Tuesday, December 19, 2006

 

Pearl of Maritime Silk Road Restored in Ningbo

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China.org.cn
By Chen Lin
December 19, 2006




An ancient boat of Southern Song Dynasty (1127 - 1279) has completed its three-year renovation and became open to the public on December 10 in Ningbo City of Zhejiang Province. It provides evidence for the maritime Silk Road which has applied to be listed as a World Heritage site. The renovation cost almost 1 million yuan (US$128,000).

The boat is 12.79 meters long, 2.8 meters wide and weighs 2 tons. It was mainly used for short-distance transport of up to 3 tons of goods and occasionally served as a passenger transport in the port.

This is the third ancient boat excavated in Ningbo City, bearing witness to ancient Ningbo's splendid history in overseas trade and ship building.

The boat was excavated to the south of the city gate's enceinte site of Heyi Road in the north part of Zhanchuan Street in Ningbo City in 2003. It lay broken at both ends with only the middle part preserved. Due to its long sojourn underground, it was found to contain quantities of mildew and lichen and to have suffered wood shrinkage and the main body contained over 1,000 cracks.

"The two other boats excavated before this one were not well-protected, giving us an international puzzle on wooden cultural relics protection," said Chu Xiaobo, Ningbo Cultural Relics Protection Institute.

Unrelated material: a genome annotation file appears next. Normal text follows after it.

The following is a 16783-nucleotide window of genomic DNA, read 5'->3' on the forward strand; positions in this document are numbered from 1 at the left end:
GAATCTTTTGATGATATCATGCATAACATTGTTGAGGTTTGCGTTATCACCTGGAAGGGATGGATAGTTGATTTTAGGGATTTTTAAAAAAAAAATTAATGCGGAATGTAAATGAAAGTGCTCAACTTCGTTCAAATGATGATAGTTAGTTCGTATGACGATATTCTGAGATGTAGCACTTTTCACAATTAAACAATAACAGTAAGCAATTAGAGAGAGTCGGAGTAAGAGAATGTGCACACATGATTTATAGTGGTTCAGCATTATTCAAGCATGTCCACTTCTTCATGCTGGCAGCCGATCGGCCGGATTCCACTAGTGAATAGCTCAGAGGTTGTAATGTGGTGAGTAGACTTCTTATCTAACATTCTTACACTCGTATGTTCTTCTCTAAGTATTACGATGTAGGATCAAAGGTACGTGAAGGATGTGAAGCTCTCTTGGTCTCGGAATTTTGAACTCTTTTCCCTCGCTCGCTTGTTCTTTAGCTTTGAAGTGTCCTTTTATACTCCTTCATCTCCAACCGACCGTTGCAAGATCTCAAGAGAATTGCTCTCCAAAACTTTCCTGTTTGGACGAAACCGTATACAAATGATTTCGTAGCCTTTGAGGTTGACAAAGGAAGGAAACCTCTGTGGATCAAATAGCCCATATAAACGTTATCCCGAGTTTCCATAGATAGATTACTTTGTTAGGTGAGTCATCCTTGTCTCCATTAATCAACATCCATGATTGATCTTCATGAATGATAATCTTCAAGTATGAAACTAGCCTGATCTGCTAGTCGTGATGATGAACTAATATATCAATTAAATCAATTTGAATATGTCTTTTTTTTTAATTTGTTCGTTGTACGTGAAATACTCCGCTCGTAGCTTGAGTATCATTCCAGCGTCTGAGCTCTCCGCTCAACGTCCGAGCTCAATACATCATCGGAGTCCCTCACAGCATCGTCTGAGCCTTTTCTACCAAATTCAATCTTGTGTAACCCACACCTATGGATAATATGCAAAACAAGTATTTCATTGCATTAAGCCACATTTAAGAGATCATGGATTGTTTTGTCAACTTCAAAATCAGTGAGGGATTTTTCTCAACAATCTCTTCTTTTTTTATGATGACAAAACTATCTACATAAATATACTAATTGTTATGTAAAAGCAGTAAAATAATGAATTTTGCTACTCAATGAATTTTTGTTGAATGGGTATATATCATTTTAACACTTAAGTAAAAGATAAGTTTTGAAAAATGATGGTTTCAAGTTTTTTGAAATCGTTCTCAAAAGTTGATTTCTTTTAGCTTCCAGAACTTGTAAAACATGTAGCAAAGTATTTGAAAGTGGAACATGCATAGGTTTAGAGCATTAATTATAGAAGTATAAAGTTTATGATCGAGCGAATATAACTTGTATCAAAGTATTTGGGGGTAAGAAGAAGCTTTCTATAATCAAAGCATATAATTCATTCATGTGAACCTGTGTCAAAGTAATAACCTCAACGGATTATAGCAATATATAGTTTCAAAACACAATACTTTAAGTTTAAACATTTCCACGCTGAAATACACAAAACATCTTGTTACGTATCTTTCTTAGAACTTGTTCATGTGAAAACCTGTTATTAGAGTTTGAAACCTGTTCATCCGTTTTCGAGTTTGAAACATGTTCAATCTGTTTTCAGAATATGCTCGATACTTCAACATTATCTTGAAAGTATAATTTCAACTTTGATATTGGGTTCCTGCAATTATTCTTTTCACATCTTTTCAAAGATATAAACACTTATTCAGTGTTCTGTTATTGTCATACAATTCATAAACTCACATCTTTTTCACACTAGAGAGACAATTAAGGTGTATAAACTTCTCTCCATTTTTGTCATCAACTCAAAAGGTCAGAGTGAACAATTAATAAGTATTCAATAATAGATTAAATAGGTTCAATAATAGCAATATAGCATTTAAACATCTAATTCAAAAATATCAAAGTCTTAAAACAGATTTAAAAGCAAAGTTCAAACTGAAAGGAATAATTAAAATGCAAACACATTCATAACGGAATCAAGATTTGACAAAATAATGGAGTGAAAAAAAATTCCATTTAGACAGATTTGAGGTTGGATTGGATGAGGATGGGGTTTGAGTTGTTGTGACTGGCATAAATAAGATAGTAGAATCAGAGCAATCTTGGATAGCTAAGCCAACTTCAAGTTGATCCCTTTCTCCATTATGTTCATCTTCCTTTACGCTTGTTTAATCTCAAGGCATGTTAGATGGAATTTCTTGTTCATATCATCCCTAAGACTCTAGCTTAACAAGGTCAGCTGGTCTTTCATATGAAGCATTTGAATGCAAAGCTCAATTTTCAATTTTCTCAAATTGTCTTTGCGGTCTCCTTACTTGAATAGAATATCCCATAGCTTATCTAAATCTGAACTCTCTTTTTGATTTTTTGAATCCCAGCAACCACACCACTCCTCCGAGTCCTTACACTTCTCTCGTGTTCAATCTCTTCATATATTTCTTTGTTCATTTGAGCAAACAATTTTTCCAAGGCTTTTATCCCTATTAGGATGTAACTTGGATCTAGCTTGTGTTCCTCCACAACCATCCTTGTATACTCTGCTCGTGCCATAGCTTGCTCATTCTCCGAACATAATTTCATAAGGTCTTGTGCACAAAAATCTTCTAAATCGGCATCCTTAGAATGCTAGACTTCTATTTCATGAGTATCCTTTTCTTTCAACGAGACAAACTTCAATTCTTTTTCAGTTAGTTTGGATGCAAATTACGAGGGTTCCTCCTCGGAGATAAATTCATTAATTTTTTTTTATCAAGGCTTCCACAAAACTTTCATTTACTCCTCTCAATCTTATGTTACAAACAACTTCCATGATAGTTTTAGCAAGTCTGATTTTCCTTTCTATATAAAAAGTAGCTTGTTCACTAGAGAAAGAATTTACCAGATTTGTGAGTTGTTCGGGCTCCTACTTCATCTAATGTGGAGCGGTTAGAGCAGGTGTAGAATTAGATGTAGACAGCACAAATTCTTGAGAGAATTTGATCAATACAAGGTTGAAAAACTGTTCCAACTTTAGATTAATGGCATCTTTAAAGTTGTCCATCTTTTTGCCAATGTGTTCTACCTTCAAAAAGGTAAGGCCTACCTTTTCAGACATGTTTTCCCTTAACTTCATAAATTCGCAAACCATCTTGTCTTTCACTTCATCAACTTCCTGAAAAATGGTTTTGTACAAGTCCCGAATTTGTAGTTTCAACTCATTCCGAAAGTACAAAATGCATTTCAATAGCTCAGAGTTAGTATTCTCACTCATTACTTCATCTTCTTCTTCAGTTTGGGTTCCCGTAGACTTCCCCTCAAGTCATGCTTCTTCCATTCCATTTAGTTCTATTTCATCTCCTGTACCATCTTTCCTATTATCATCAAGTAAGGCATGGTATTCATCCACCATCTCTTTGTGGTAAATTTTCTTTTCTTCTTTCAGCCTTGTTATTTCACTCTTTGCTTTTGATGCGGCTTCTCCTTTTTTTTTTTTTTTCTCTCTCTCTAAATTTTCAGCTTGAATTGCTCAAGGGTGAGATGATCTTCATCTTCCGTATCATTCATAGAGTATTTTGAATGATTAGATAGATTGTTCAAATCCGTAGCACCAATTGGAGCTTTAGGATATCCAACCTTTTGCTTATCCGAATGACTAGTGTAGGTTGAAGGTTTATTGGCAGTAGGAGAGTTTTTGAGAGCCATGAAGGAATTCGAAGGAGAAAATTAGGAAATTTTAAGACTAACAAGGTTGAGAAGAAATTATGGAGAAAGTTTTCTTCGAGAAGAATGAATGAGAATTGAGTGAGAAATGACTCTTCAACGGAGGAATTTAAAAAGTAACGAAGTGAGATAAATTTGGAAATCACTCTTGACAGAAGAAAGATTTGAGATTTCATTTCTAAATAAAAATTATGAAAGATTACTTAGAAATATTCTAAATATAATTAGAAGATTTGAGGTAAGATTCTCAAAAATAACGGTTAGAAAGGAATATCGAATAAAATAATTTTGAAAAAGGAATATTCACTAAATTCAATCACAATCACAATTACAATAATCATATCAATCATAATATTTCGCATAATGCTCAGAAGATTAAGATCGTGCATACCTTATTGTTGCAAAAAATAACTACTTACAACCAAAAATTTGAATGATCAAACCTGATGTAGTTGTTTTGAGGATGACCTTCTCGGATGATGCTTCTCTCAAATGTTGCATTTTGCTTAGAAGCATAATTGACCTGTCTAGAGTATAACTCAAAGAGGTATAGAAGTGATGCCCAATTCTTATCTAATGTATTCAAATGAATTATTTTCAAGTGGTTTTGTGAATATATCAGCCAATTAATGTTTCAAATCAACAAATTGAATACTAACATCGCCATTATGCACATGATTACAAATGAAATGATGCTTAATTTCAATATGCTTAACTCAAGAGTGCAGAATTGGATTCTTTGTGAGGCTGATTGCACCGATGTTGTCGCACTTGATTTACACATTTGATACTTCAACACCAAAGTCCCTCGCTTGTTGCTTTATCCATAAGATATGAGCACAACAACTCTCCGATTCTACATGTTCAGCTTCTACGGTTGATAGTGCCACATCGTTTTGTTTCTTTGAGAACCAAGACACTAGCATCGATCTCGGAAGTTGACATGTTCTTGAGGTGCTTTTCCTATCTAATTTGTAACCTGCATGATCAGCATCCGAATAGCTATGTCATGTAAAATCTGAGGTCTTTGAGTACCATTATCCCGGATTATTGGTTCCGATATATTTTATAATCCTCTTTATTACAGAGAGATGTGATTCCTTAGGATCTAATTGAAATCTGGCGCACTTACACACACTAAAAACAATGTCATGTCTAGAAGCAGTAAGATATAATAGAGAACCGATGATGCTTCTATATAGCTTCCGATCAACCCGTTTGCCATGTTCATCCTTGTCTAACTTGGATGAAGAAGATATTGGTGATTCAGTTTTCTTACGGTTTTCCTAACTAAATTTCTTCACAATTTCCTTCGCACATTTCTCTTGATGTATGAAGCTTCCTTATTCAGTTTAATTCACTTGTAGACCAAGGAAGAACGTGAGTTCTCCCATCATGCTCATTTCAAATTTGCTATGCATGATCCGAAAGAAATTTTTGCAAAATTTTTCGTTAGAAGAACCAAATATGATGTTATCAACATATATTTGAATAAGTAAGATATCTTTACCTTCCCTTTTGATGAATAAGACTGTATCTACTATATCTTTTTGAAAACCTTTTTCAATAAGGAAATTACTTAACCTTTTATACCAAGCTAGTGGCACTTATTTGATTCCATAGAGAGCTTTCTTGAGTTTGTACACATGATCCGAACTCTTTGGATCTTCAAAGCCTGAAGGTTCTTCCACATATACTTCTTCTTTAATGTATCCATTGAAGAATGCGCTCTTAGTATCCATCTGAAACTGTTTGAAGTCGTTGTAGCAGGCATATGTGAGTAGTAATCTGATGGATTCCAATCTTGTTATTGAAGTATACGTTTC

To protect this boat well, the municipal finance department appropriated more than 900,000 yuan (US$115,000) to renovate it. A joint work team was set up by the city's cultural relics and archaeology institute, Wuhan University of Technology and Nanjing Museum. After a series of complex procedures including dehydrating, desalting, reinforcing and piecing together the fragments, the boat was restored and exhibited in the Ningbo Museum.

"This is rare substantial evidence for the maritime Silk Road. It will help citizen feel the real history. At the same time, we will accelerate underwater archaeology research and find more and better evidences for that period of history," said Chu. He added that ten relic sites of the maritime Silk Road have been proven, among which Ningbo is the only site without underwater evidence.

Chu revealed, as an important supplement to the archaeology on land, an underwater archaeology team has already been created by the Underwater Archaeology Research Center of the China National Museum and several other underwater archaeology institutes in Zhejiang, Liaoning and Guangdong provinces. The team will begin excavating 37 cultural relic sites in the sea of Ningbo in May next year.


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